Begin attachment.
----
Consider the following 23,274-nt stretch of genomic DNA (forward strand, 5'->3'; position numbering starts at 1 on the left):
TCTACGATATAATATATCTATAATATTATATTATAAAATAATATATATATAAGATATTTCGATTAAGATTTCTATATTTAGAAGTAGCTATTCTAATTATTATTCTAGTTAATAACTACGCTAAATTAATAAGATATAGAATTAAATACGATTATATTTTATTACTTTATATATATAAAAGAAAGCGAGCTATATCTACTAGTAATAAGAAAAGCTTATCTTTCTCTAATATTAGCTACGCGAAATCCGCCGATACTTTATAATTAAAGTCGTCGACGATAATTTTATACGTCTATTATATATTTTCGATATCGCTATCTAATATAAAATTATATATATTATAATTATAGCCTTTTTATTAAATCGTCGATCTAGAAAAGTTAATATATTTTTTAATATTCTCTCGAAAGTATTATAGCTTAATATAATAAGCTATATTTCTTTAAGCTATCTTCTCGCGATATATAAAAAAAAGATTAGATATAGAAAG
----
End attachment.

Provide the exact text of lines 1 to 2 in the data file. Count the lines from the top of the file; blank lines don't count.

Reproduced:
Consider the following 23,274-nt stretch of genomic DNA (forward strand, 5'->3'; position numbering starts at 1 on the left):
TCTACGATATAATATATCTATAATATTATATTATAAAATAATATATATATAAGATATTTCGATTAAGATTTCTATATTTAGAAGTAGCTATTCTAATTATTATTCTAGTTAATAACTACGCTAAATTAATAAGATATAGAATTAAATACGATTATATTTTATTACTTTATATATATAAAAGAAAGCGAGCTATATCTACTAGTAATAAGAAAAGCTTATCTTTCTCTAATATTAGCTACGCGAAATCCGCCGATACTTTATAATTAAAGTCGTCGACGATAATTTTATACGTCTATTATATATTTTCGATATCGCTATCTAATATAAAATTATATATATTATAATTATAGCCTTTTTATTAAATCGTCGATCTAGAAAAGTTAATATATTTTTTAATATTCTCTCGAAAGTATTATAGCTTAATATAATAAGCTATATTTCTTTAAGCTATCTTCTCGCGATATATAAAAAAAAGATTAGATATAGAAAG